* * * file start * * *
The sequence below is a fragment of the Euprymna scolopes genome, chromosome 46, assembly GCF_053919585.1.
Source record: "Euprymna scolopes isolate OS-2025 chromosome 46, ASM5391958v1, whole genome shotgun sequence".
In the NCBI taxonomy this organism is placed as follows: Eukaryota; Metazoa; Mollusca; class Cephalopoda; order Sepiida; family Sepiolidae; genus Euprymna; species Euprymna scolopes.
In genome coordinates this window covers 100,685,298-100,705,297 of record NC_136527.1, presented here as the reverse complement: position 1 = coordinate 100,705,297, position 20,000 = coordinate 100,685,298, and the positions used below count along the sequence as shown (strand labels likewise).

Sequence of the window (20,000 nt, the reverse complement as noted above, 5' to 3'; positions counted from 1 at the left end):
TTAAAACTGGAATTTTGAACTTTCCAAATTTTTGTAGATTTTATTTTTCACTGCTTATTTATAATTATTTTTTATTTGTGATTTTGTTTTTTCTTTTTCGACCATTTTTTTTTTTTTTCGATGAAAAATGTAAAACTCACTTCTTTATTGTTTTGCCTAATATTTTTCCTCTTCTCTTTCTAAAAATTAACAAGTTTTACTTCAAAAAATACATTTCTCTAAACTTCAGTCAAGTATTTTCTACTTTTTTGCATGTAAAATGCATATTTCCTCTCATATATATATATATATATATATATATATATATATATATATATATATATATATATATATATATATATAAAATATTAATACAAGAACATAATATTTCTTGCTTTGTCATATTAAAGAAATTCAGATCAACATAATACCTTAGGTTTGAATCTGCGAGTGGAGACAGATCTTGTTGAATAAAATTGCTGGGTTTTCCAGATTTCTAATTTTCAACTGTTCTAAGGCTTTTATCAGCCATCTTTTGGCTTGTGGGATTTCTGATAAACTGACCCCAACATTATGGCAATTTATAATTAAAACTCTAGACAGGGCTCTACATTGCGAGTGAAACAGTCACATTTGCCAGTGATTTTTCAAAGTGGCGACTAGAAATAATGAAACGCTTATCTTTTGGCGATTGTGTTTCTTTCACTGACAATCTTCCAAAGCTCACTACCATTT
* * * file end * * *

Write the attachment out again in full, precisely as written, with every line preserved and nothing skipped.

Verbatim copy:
The sequence below is a fragment of the Euprymna scolopes genome, chromosome 46, assembly GCF_053919585.1.
Source record: "Euprymna scolopes isolate OS-2025 chromosome 46, ASM5391958v1, whole genome shotgun sequence".
In the NCBI taxonomy this organism is placed as follows: Eukaryota; Metazoa; Mollusca; class Cephalopoda; order Sepiida; family Sepiolidae; genus Euprymna; species Euprymna scolopes.
In genome coordinates this window covers 100,685,298-100,705,297 of record NC_136527.1, presented here as the reverse complement: position 1 = coordinate 100,705,297, position 20,000 = coordinate 100,685,298, and the positions used below count along the sequence as shown (strand labels likewise).

Sequence of the window (20,000 nt, the reverse complement as noted above, 5' to 3'; positions counted from 1 at the left end):
TTAAAACTGGAATTTTGAACTTTCCAAATTTTTGTAGATTTTATTTTTCACTGCTTATTTATAATTATTTTTTATTTGTGATTTTGTTTTTTCTTTTTCGACCATTTTTTTTTTTTTTCGATGAAAAATGTAAAACTCACTTCTTTATTGTTTTGCCTAATATTTTTCCTCTTCTCTTTCTAAAAATTAACAAGTTTTACTTCAAAAAATACATTTCTCTAAACTTCAGTCAAGTATTTTCTACTTTTTTGCATGTAAAATGCATATTTCCTCTCATATATATATATATATATATATATATATATATATATATATATATATATATATATATATATATATATAAAATATTAATACAAGAACATAATATTTCTTGCTTTGTCATATTAAAGAAATTCAGATCAACATAATACCTTAGGTTTGAATCTGCGAGTGGAGACAGATCTTGTTGAATAAAATTGCTGGGTTTTCCAGATTTCTAATTTTCAACTGTTCTAAGGCTTTTATCAGCCATCTTTTGGCTTGTGGGATTTCTGATAAACTGACCCCAACATTATGGCAATTTATAATTAAAACTCTAGACAGGGCTCTACATTGCGAGTGAAACAGTCACATTTGCCAGTGATTTTTCAAAGTGGCGACTAGAAATAATGAAACGCTTATCTTTTGGCGATTGTGTTTCTTTCACTGACAATCTTCCAAAGCTCACTACCATTT